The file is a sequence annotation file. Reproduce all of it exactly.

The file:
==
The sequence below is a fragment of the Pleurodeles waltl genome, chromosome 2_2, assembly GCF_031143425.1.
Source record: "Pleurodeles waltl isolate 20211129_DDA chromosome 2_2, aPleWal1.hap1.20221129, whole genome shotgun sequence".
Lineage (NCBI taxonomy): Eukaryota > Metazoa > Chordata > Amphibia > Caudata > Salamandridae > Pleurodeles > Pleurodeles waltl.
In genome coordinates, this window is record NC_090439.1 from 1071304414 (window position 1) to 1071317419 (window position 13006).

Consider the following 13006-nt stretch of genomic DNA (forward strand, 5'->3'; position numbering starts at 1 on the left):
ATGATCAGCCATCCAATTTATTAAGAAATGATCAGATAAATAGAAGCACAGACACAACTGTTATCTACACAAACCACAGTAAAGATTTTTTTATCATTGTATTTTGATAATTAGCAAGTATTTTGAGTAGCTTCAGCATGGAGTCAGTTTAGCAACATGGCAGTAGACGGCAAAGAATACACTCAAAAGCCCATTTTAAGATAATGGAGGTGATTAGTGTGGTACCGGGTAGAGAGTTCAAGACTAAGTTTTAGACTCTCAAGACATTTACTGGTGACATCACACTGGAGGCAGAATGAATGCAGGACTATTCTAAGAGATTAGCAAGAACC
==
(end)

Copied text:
The sequence below is a fragment of the Pleurodeles waltl genome, chromosome 2_2, assembly GCF_031143425.1.
Source record: "Pleurodeles waltl isolate 20211129_DDA chromosome 2_2, aPleWal1.hap1.20221129, whole genome shotgun sequence".
Lineage (NCBI taxonomy): Eukaryota > Metazoa > Chordata > Amphibia > Caudata > Salamandridae > Pleurodeles > Pleurodeles waltl.
In genome coordinates, this window is record NC_090439.1 from 1071304414 (window position 1) to 1071317419 (window position 13006).

Consider the following 13006-nt stretch of genomic DNA (forward strand, 5'->3'; position numbering starts at 1 on the left):
ATGATCAGCCATCCAATTTATTAAGAAATGATCAGATAAATAGAAGCACAGACACAACTGTTATCTACACAAACCACAGTAAAGATTTTTTTATCATTGTATTTTGATAATTAGCAAGTATTTTGAGTAGCTTCAGCATGGAGTCAGTTTAGCAACATGGCAGTAGACGGCAAAGAATACACTCAAAAGCCCATTTTAAGATAATGGAGGTGATTAGTGTGGTACCGGGTAGAGAGTTCAAGACTAAGTTTTAGACTCTCAAGACATTTACTGGTGACATCACACTGGAGGCAGAATGAATGCAGGACTATTCTAAGAGATTAGCAAGAACC